A SPECIAL commemoration ceremony took place in Co Cork today to mark the centenary of an important War of Independence event.
On February 4 1922, General Liam Lynch Camp at Kilworth was officially handed over to the Irish Forces from the British following the fight for independence.
It was regarded as a momentous occasion, as the 14,000-acre camp was the first major military installation to be handed over after the signing of the Anglo Irish Treaty in 1921.
“The handover of military barracks represented a huge moment in the social and cultural history of Ireland, particularly in the locality of Kilworth,” a spokesperson for Defence Forces said.
The camp first came to prominence in 1896 when the British army opened ranges there. Prior to World War One, it became a training hub and was often the last residence for soldiers before they entered the battle.
After 1922, Kilworth Camp - known as General Liam Lynch Camp from 1966 - became a vital training facility for the new National Army and now serves Defence Forces personnel preparing for deployment.
On the day it was handed over to Irish Forces, Tom Barry, a local man from Glanworth, marched in with a battalion of soldiers to mark the end of the British Army's relationship with Kilworth.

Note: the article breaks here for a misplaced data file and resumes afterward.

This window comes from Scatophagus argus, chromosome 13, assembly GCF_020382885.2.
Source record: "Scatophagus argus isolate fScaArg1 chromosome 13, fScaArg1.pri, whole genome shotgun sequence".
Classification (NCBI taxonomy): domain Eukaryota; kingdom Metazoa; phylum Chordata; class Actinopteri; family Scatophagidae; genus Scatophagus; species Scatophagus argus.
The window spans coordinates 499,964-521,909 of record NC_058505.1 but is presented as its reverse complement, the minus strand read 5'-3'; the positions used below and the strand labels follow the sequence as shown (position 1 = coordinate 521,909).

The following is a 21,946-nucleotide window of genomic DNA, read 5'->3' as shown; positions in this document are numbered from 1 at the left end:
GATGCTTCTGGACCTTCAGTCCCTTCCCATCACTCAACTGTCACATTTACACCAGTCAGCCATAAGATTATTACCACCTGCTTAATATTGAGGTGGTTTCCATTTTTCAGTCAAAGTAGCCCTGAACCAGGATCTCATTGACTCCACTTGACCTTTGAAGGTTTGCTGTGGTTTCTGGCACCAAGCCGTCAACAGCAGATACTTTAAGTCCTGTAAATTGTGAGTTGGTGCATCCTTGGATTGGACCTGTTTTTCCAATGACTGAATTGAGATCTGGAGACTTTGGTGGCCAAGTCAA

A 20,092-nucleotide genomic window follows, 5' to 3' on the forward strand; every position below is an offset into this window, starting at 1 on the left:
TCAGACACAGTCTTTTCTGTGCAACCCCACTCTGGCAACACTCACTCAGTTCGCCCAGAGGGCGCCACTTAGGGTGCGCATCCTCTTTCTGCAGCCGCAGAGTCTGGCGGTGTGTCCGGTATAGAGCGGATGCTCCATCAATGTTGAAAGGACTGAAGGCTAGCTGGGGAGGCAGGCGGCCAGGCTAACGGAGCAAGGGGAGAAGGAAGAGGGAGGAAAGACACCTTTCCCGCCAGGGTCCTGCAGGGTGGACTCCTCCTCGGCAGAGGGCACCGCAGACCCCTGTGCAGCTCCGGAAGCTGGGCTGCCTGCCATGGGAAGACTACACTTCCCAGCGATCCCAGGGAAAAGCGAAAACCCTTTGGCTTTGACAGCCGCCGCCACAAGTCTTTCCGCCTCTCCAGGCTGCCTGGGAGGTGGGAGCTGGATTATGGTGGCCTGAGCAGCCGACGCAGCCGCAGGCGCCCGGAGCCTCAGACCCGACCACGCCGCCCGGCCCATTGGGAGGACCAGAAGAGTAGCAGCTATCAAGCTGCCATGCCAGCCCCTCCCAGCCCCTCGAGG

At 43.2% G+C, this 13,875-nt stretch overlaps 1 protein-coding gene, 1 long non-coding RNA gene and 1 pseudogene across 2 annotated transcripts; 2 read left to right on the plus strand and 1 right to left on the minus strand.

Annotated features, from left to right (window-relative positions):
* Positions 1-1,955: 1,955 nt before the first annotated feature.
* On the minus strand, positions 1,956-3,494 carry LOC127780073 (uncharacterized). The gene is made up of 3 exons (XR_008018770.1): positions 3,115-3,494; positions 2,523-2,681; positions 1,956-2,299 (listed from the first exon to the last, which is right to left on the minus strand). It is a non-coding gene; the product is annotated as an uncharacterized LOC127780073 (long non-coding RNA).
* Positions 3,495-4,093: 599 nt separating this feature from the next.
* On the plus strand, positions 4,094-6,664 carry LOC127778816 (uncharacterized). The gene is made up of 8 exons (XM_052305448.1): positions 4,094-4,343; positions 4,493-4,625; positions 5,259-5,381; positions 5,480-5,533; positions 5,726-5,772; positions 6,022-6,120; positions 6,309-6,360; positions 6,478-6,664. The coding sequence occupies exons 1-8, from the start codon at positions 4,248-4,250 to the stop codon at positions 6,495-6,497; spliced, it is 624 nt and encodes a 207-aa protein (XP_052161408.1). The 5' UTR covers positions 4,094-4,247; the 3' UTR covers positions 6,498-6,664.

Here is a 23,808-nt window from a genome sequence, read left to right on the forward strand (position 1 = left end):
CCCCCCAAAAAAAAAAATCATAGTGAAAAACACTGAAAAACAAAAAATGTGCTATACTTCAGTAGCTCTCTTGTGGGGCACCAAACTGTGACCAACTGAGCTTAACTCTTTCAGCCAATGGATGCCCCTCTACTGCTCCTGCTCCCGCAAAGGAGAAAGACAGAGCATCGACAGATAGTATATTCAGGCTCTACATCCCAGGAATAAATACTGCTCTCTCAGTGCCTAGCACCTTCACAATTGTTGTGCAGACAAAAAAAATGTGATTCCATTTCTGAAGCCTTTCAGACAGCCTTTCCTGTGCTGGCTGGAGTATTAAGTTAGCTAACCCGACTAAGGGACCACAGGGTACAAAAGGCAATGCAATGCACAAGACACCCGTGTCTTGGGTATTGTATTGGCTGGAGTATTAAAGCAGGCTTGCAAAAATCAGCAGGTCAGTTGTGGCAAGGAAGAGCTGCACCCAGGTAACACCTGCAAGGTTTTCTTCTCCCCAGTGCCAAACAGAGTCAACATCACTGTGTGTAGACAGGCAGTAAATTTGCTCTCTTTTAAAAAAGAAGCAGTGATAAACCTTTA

To commemorate the centenary of the event, 1 Brigade Training Installation, a part of the Defense Forces, marched into camp at 10am morning.
After the parade march, Camp Commandant Tadhg O’ Donoghue made an address to those in attendance - which included family members of Defence Forces personnel - and laid a commemorative wreath.
"As we celebrate the achievements of our country since the handovers took place, I wish to pay tribute to the men and women of my own unit 1 Brigade Training Installation for their patriotism and their work in preparing this camp for today's event," Commandant O’ Donoghue said during his address.
“I wish to thank the family members of serving Defence Forces personnel who have joined us; it is only with your support that we the Defence Forces truly strengthen the nation. I wish to commend the loyalty and service of the 1 Brigade Band, the ex-servicemen of the Irish United Nations Veterans Association Post 25 Fermoy and the Barrack Foremen Staff."